[0069] In the above examples of the tilted perpendicular recording, tapered single pole write heads are used to produce large down-track field and field gradient and to generate a large off-track field gradient. In addition, the tapering effectively reduces the footprint of the write pole on the recording media and thus allows for higher data densities. These and other desirable properties of the tapered single pole write heads may be used to improve performance of other perpendicular recording media such as non-tilted perpendicular recording media where the anisotropy axes of the magnetic grains are substantially perpendicular to the media surface.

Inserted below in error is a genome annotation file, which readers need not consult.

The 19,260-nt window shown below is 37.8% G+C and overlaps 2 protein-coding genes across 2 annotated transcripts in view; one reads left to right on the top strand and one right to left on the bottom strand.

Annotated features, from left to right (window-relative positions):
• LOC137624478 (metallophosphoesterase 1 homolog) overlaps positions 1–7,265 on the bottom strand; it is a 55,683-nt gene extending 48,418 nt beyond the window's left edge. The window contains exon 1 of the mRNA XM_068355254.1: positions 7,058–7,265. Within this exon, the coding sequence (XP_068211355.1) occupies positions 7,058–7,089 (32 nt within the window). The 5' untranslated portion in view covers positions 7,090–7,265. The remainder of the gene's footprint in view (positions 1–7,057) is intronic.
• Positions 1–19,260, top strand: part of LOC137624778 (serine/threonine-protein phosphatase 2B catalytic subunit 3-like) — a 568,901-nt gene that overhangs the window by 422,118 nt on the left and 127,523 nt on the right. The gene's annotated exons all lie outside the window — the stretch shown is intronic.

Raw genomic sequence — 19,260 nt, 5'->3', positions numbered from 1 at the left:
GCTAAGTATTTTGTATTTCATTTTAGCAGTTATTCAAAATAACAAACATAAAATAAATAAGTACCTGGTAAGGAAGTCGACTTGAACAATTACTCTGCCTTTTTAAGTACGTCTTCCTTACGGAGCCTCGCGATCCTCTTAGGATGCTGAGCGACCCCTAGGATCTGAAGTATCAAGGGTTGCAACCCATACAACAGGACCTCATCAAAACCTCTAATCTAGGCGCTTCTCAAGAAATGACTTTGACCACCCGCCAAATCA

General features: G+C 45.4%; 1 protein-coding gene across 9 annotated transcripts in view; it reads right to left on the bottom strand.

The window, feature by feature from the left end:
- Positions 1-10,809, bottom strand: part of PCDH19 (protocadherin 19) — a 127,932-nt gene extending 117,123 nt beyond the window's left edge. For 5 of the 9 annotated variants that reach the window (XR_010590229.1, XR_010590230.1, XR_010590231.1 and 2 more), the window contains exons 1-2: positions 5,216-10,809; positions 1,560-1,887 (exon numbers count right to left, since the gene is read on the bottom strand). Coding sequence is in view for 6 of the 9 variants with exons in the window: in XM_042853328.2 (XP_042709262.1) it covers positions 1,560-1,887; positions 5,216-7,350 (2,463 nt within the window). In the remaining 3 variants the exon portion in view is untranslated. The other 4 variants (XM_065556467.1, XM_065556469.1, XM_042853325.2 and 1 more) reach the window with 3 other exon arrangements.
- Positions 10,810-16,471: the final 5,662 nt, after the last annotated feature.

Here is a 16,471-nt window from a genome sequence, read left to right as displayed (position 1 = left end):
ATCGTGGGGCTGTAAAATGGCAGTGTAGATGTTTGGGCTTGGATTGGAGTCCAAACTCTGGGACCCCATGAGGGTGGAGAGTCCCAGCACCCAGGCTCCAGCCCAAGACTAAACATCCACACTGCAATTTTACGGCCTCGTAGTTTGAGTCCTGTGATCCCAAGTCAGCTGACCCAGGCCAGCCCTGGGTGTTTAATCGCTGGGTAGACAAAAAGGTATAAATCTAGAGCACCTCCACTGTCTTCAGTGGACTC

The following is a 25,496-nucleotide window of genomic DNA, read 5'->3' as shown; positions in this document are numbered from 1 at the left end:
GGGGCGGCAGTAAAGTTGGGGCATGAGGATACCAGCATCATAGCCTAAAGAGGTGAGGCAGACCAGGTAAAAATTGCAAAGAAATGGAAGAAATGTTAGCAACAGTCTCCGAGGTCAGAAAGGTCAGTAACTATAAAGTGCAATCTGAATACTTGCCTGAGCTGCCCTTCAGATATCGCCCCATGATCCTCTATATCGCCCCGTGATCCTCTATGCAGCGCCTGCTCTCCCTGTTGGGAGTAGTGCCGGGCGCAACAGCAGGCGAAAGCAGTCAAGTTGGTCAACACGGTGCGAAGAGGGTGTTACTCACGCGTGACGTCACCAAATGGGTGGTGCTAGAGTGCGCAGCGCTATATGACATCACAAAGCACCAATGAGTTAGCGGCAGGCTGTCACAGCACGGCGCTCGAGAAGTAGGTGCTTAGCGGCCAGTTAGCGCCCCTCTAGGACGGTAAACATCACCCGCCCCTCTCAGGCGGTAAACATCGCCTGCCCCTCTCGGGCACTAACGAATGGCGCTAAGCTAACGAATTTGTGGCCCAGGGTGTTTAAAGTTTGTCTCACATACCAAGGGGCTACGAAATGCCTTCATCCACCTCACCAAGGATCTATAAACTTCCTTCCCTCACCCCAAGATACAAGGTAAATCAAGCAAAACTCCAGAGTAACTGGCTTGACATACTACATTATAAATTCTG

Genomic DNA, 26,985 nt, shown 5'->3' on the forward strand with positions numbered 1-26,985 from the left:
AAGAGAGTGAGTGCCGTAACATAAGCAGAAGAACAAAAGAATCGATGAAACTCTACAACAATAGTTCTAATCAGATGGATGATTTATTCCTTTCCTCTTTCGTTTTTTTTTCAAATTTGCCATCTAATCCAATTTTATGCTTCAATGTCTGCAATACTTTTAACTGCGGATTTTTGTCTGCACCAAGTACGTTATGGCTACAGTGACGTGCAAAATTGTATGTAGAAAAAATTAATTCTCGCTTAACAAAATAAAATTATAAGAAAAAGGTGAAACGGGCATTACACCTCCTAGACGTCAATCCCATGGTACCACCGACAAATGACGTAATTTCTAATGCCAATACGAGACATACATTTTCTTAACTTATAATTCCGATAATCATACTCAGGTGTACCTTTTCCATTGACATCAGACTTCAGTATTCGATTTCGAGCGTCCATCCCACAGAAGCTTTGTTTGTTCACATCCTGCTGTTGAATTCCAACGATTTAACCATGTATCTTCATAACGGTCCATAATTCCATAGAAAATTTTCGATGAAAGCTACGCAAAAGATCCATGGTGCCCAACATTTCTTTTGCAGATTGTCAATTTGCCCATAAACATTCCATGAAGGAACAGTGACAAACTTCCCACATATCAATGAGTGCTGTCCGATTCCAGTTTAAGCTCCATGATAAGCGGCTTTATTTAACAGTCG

[0070] The tapering of a single pole write head is used to control the spatial profiles and magnitues of the write field and the fringing field. FIGS. 2A, 2B, 3A, and 3B illustrate examples of possible tapering configurations. In these designs, the height H of the tapered neck may be less than or equal to the dimension of the straight portion. Analytical results with perfect saturation show that the maximum field is the product of the Ms and the total solid angle from the air bearing surface (ABS) of the write pole to the media plus imaging. As recording densities increase, both the track width and the write pole thickness decrease faster than the medium thickness. Therefore, the total solid angle from the ABS to the medium decreases as the track width decreases. However, for the tapered-neck pole, the saturation area in the write pole can be increased by increasing the driving current. As the driving current increases, the saturation position of the tapered-neck pole moves away from the ABS. Additional surface charges occur along the side of the neck region, close to the write tip. These charges increase the write field logarithmically with distance. The solid angle from those additional charges overlap each other for any on-track position. For any off-track position, the overlap of the solid angle from the sides of the tapered neck disappears, reducing the field away from the track edge.